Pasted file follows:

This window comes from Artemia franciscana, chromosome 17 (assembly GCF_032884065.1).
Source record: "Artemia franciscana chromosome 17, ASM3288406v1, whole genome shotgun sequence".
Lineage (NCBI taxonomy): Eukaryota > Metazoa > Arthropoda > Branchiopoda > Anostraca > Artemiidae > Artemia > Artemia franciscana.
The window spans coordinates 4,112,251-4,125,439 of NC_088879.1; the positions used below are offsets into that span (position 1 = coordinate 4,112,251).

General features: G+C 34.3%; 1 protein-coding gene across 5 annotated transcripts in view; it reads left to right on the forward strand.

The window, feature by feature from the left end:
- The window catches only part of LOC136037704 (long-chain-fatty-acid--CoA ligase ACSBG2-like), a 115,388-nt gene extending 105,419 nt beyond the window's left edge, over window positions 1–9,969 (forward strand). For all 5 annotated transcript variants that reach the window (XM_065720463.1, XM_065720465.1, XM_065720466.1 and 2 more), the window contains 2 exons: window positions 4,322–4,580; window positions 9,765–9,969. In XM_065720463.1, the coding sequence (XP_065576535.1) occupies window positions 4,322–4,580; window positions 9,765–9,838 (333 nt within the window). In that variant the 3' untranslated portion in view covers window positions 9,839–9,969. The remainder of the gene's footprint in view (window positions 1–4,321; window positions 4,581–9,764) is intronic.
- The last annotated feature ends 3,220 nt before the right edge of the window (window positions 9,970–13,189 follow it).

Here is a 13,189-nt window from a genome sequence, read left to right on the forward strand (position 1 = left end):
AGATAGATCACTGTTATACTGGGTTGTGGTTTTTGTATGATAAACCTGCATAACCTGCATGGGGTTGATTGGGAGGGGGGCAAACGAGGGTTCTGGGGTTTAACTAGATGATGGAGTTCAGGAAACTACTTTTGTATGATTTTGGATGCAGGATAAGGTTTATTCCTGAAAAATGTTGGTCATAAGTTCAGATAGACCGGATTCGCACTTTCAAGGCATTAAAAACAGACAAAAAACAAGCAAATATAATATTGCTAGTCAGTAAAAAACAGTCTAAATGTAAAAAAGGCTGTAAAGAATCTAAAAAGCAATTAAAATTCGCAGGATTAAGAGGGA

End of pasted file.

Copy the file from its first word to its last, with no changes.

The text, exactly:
This window comes from Artemia franciscana, chromosome 17 (assembly GCF_032884065.1).
Source record: "Artemia franciscana chromosome 17, ASM3288406v1, whole genome shotgun sequence".
Lineage (NCBI taxonomy): Eukaryota > Metazoa > Arthropoda > Branchiopoda > Anostraca > Artemiidae > Artemia > Artemia franciscana.
The window spans coordinates 4,112,251-4,125,439 of NC_088879.1; the positions used below are offsets into that span (position 1 = coordinate 4,112,251).

General features: G+C 34.3%; 1 protein-coding gene across 5 annotated transcripts in view; it reads left to right on the forward strand.

The window, feature by feature from the left end:
- The window catches only part of LOC136037704 (long-chain-fatty-acid--CoA ligase ACSBG2-like), a 115,388-nt gene extending 105,419 nt beyond the window's left edge, over window positions 1–9,969 (forward strand). For all 5 annotated transcript variants that reach the window (XM_065720463.1, XM_065720465.1, XM_065720466.1 and 2 more), the window contains 2 exons: window positions 4,322–4,580; window positions 9,765–9,969. In XM_065720463.1, the coding sequence (XP_065576535.1) occupies window positions 4,322–4,580; window positions 9,765–9,838 (333 nt within the window). In that variant the 3' untranslated portion in view covers window positions 9,839–9,969. The remainder of the gene's footprint in view (window positions 1–4,321; window positions 4,581–9,764) is intronic.
- The last annotated feature ends 3,220 nt before the right edge of the window (window positions 9,970–13,189 follow it).

Here is a 13,189-nt window from a genome sequence, read left to right on the forward strand (position 1 = left end):
AGATAGATCACTGTTATACTGGGTTGTGGTTTTTGTATGATAAACCTGCATAACCTGCATGGGGTTGATTGGGAGGGGGGCAAACGAGGGTTCTGGGGTTTAACTAGATGATGGAGTTCAGGAAACTACTTTTGTATGATTTTGGATGCAGGATAAGGTTTATTCCTGAAAAATGTTGGTCATAAGTTCAGATAGACCGGATTCGCACTTTCAAGGCATTAAAAACAGACAAAAAACAAGCAAATATAATATTGCTAGTCAGTAAAAAACAGTCTAAATGTAAAAAAGGCTGTAAAGAATCTAAAAAGCAATTAAAATTCGCAGGATTAAGAGGGA